A FUNNY THING happened on the way to the sushi bar: The sashimi was seared -- and modern American and European chefs started serving raw fish.
Chefs and restaurant owners naturally have to take advantage of dining trends, so they start by emphasizing the sort of dishes Americans already show interest in before trying to stretch either back into a broader tradition or forward into a modern, personal approach. So when you hear food writers say something about sushi's having become thenew pizza or pre-fab sushi the new salad bar, it should remind you not only of its ubiquity but of its narrow representation of Japanese cuisine. In the same way, the phrase "seafood restaurant" has been somewhat bent by the boom in grills (or "grilles") to imply only slabs of swordfish and tuna and maybe a soft-shell or two.
What should be a primary attraction of any restaurant, however, is the kitchen's proficiency and its innovation, not just its willingness to repeat its classic offerings almost infinitely (a patience and dedication that we do not by any means denigrate). And happily for Washingtonians, there are very forward-looking Japanese chefs, and equally world-view Western chefs, turning the raw fish/cooked fish stereotypes upside down.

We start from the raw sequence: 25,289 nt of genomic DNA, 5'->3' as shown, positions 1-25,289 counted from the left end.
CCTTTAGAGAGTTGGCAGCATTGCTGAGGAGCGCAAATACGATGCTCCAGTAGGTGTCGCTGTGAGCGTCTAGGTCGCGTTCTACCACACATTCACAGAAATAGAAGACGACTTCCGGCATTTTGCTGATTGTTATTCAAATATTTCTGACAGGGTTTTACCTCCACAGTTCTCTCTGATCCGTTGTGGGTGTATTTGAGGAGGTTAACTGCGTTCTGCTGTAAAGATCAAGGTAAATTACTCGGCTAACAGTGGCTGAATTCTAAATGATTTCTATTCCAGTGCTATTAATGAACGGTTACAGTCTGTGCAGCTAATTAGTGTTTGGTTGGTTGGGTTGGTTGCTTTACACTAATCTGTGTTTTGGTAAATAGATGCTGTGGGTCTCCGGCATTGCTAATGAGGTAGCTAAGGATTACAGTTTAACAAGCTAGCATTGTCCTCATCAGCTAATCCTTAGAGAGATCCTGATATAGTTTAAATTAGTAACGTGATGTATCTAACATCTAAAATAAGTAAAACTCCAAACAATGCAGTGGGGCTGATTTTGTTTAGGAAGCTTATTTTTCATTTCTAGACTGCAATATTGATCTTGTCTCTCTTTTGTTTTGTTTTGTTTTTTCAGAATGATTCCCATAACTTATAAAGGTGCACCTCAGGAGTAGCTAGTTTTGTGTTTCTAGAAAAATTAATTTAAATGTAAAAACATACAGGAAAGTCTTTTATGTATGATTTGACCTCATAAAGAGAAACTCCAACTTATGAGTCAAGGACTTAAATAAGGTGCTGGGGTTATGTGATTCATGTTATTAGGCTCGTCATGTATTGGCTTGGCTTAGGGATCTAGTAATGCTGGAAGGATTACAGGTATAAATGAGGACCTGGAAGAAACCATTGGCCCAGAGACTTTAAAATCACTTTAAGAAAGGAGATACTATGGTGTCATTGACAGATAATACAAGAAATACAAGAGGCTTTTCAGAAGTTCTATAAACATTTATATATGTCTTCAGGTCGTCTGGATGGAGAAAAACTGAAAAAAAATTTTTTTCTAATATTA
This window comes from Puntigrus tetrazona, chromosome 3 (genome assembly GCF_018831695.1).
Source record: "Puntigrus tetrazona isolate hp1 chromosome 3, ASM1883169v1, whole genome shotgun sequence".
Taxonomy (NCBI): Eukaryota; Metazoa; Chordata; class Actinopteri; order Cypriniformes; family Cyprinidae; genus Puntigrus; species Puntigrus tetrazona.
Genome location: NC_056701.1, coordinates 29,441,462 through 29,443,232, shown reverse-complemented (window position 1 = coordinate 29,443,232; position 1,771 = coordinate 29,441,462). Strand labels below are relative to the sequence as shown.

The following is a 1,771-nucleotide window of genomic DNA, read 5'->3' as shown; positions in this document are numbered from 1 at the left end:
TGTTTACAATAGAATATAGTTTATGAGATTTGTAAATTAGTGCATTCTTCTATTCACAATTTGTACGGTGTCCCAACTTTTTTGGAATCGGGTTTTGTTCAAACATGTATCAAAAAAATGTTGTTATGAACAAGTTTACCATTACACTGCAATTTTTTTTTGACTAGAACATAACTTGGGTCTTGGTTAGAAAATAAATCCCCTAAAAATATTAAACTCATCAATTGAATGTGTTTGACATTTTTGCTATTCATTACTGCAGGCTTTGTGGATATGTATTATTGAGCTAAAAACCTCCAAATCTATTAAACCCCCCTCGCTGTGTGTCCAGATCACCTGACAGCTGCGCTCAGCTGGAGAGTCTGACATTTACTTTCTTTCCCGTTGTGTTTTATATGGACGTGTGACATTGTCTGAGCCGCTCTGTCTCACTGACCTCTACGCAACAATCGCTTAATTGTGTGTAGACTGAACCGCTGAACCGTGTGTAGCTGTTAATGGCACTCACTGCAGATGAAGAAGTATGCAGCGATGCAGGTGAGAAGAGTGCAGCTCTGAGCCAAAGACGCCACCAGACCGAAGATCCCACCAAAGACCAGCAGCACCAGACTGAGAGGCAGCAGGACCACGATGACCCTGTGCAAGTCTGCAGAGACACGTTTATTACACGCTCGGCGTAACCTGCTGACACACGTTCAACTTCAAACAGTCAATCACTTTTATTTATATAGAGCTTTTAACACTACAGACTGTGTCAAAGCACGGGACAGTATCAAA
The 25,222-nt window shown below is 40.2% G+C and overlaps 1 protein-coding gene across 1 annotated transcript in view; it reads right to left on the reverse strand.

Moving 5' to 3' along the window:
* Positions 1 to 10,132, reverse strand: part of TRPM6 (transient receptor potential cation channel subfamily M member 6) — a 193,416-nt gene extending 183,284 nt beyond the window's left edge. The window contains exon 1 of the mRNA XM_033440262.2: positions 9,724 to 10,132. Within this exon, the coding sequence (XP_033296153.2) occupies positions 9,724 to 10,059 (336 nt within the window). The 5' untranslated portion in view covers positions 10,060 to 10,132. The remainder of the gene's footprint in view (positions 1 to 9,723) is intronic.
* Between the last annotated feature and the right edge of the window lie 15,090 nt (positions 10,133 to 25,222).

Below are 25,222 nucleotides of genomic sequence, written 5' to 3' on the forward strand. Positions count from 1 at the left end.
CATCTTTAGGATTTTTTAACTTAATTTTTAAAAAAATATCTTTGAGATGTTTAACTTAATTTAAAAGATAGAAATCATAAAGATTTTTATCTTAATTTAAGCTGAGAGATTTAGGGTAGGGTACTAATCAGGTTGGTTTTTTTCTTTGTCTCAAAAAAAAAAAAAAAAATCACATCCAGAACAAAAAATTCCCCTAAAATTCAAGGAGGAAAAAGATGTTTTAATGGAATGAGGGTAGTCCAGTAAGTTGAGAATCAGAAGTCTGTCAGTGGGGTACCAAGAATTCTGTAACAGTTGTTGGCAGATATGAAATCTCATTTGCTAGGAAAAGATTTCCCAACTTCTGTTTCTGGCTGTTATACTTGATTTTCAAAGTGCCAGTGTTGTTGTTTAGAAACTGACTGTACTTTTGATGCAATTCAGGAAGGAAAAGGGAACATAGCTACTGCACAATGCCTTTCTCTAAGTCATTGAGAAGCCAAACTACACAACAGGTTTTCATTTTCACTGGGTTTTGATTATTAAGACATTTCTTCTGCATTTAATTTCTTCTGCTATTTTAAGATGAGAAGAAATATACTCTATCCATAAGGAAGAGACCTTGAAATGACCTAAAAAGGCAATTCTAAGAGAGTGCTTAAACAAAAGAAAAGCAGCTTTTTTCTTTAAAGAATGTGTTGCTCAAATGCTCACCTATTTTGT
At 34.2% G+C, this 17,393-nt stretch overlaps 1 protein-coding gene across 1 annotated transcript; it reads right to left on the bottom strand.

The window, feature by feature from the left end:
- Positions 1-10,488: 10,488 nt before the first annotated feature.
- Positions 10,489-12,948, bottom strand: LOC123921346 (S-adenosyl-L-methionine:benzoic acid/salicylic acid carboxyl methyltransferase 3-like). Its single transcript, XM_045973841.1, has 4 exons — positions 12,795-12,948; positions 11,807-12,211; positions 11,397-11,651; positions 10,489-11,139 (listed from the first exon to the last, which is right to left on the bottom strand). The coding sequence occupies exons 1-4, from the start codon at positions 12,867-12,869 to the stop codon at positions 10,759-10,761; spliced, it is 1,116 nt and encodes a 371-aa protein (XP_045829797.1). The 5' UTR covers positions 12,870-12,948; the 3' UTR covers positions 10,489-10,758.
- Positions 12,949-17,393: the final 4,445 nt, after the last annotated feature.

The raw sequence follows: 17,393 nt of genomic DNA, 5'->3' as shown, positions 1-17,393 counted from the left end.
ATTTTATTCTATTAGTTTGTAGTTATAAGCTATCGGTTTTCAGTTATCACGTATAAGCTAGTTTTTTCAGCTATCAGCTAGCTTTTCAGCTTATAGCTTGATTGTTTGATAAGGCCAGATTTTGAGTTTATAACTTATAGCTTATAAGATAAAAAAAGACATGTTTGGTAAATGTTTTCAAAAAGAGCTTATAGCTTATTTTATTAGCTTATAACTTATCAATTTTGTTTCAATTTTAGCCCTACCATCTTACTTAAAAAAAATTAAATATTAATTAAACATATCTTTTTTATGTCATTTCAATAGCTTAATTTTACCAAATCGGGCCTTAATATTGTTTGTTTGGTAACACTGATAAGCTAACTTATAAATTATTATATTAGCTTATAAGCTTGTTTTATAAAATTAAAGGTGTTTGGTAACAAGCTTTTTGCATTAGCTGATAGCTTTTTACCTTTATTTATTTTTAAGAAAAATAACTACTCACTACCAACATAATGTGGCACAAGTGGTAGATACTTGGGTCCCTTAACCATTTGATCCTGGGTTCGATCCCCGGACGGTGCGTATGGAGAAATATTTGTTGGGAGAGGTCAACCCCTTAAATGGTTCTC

For example: Jamie Stachowski of Pesce, Dupont Circle's quiet giant of a seafood cafe (2016 P St. NW; 202/466-3474), has been dealing four and five uncooked offerings into the daily easel's worth of appetizers. Among current and grin-inspiring delights are a patriotic flag-waver of a sashimi terrine, layers of red trout, white anchovies and glittering silver-blue sturgeon, held together by a pale lobster aspic and sliced like a Fourth of July torte. For a really delicate start, there's also a chilled tomato consomme with dollops of a lemon grass-ginger gelatin (the staff calls them "icebergs"), peeled cherry tomatoes and sweet, fresh, dry-packed calico scallops. The same scallops are stars of a tongue-tingling hot-cold medley: a crispy-fried wonton wrapper cradling a scallop dressed with a touch of lemon juice and mango and melon dice, smoothed over with an ancho chile-spiked whipped cream and run under the heat to a glaze; and the whole thing is drizzled with a clear red shrimp oil harissa and served with shoestring yucca fries.